Richard Andrews, 2009, Economics

“During the summer of 2008, I worked with the Tuba City Regional Business Development Office (TCRBDO) on the Navajo Nation. The office, which is part of the Navajo Nation Department of Economic Development, helps facilitate local businesses on the reservation. Specifically, the office helps individuals write business plans, apply for Navajo Nation small business loans, and navigate through the business site leasing process. Furthermore, the office assists in communities in planning economic development projects.”

“I spent much of my time soliciting contracts for land surveys, environmental assessments, and archaeological assessments—all of which are required before a business site lease is approved. Also, I worked with community leaders in business site development, assisted clients working on getting loans and business site leases, and compiled a summary document of the economic development plans for each community under our jurisdiction.”

“Through working with the TCRBDO, I learned a lot about the challenges to economic development on reservation. The lack of private property is probably the most significant hurdle, as individuals must navigate a complicated bureaucracy in order to start a business. This process can sometimes take up to 5 years. A lack of business-related education also impedes local Navajo from starting effective businesses, along with a lack of credit. The TCRBDO periodically holds business-related training sessions in order to counteract this problem. However, clearly more is needed. Also, a lack of infrastructure makes starting business a costly endeavor, as often the entrepreneur has to invest in the costs of infrastructure to a potential business site. Finally, poor leadership and a complicated bureaucracy work to slow economic development projects on the reservation.”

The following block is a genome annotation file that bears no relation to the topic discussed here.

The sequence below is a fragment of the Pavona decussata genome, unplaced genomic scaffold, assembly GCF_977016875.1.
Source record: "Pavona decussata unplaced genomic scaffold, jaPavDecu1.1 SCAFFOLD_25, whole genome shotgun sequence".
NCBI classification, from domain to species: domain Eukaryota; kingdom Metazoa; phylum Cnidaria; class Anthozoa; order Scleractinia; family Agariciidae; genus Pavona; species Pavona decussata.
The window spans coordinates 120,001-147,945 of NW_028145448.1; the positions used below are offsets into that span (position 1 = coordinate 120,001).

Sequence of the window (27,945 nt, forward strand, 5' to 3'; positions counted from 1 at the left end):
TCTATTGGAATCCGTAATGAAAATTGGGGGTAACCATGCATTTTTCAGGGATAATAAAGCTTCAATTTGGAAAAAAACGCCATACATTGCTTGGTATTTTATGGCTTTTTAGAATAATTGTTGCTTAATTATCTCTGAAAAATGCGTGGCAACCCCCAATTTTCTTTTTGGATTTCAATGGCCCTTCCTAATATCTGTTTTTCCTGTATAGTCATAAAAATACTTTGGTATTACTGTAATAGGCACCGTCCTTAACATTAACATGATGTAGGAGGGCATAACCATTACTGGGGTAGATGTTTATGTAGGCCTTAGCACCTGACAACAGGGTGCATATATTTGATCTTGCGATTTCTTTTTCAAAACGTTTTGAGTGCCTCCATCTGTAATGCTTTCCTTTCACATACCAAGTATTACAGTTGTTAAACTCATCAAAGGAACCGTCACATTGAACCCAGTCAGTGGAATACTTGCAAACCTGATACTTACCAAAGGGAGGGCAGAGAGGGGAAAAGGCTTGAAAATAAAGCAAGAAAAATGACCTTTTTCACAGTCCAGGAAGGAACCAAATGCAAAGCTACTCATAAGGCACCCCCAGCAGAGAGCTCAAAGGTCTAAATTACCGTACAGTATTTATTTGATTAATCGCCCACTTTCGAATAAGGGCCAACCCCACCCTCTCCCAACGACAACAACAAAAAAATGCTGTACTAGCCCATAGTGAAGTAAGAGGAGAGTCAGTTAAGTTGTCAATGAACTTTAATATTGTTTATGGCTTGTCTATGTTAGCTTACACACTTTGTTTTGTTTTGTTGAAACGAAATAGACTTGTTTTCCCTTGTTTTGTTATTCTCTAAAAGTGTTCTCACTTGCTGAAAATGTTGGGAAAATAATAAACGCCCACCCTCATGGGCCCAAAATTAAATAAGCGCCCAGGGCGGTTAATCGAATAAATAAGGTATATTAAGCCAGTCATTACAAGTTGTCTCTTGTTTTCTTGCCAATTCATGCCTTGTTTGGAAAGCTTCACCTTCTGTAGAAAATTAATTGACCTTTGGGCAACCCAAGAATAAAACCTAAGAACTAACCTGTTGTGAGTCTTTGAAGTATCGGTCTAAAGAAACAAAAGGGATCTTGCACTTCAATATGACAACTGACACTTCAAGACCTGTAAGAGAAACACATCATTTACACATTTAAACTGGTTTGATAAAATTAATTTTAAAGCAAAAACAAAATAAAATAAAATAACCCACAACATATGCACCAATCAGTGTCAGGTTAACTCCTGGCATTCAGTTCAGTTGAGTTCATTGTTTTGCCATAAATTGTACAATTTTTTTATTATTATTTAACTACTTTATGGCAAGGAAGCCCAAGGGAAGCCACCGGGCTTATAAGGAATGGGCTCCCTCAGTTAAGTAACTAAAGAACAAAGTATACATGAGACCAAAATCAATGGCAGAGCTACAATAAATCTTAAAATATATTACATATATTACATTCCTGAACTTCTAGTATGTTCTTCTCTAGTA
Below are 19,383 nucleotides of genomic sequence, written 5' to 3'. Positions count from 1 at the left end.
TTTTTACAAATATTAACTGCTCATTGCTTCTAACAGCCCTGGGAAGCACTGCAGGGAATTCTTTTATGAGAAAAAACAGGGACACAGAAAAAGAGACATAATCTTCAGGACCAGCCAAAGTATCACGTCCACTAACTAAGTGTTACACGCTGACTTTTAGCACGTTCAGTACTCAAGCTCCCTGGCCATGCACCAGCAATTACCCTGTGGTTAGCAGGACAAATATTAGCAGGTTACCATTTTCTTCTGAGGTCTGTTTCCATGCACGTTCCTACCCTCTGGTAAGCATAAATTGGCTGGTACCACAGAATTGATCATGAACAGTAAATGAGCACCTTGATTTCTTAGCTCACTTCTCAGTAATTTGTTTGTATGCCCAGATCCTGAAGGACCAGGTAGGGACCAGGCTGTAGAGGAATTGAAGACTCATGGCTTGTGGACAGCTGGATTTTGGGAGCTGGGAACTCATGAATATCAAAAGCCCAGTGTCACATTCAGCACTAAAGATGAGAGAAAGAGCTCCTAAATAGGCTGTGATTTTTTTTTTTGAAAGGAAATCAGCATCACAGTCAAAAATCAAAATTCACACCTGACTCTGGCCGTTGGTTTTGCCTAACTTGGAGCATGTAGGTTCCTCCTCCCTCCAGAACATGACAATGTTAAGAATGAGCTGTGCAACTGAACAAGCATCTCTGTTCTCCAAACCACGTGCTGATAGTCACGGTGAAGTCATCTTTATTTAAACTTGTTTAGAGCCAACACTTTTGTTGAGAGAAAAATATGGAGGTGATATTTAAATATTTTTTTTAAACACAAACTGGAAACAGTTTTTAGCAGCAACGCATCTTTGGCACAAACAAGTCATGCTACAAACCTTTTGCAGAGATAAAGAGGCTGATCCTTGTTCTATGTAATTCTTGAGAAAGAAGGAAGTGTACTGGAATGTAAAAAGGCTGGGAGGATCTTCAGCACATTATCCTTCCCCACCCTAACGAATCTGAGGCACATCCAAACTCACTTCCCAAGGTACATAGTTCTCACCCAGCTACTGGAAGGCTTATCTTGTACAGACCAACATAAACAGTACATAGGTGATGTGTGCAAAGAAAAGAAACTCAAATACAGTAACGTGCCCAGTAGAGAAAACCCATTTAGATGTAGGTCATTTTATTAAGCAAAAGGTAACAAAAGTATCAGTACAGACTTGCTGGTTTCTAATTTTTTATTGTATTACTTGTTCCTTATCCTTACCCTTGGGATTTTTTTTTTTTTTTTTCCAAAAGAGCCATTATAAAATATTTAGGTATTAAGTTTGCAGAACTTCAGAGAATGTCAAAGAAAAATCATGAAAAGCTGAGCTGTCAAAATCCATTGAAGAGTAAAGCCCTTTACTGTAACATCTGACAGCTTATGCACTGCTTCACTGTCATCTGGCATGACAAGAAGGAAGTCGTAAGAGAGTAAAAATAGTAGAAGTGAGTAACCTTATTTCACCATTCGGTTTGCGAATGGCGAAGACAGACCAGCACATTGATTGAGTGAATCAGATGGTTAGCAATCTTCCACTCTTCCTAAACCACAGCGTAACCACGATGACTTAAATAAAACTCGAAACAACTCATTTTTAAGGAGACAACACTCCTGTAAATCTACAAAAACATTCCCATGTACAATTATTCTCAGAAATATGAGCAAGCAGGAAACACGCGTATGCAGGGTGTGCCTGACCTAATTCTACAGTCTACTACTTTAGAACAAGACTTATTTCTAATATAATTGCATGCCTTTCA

“In terms of energy development, my office was working with one company in particular to bring a wind farm to the reservation. It was the most promising renewable energy project on the reservations with plans for it to be fully operational by 2012. However, after spending my first two weeks of the summer working with the Navajo-Hopi Land Commission, it became clear to us that solar-based renewable energy projects hold the most promise on the reservation (see Tom Yersak’s Internship Summary for more details).”

One of the coolest developments I was a part of was the transfer of control of the business site leasing process from the Navajo government to a local community—the Shonto Chapter. This transfer will greatly decrease the time needed to start a local business, freeing the people from a government apparatus that hinders growth. My office was closely assisting Shonto Chapter, in order to make the transition as smooth as possible. Apparently, this is the first time a local government has been in control of the leasing process among any native peoples in the United States, and I had the privilege of attending the ceremony where the Navajo Nation officially transferred power to Shonto.”

“Overall, I had an eye-opening, provocative summer. I learned a lot about the Navajo people and the challenges they face, while also enjoying the beauties of the American Southwest. The work may not have been the most stimulating, but I do believe that I did a small part to aid economic development on the reservation.”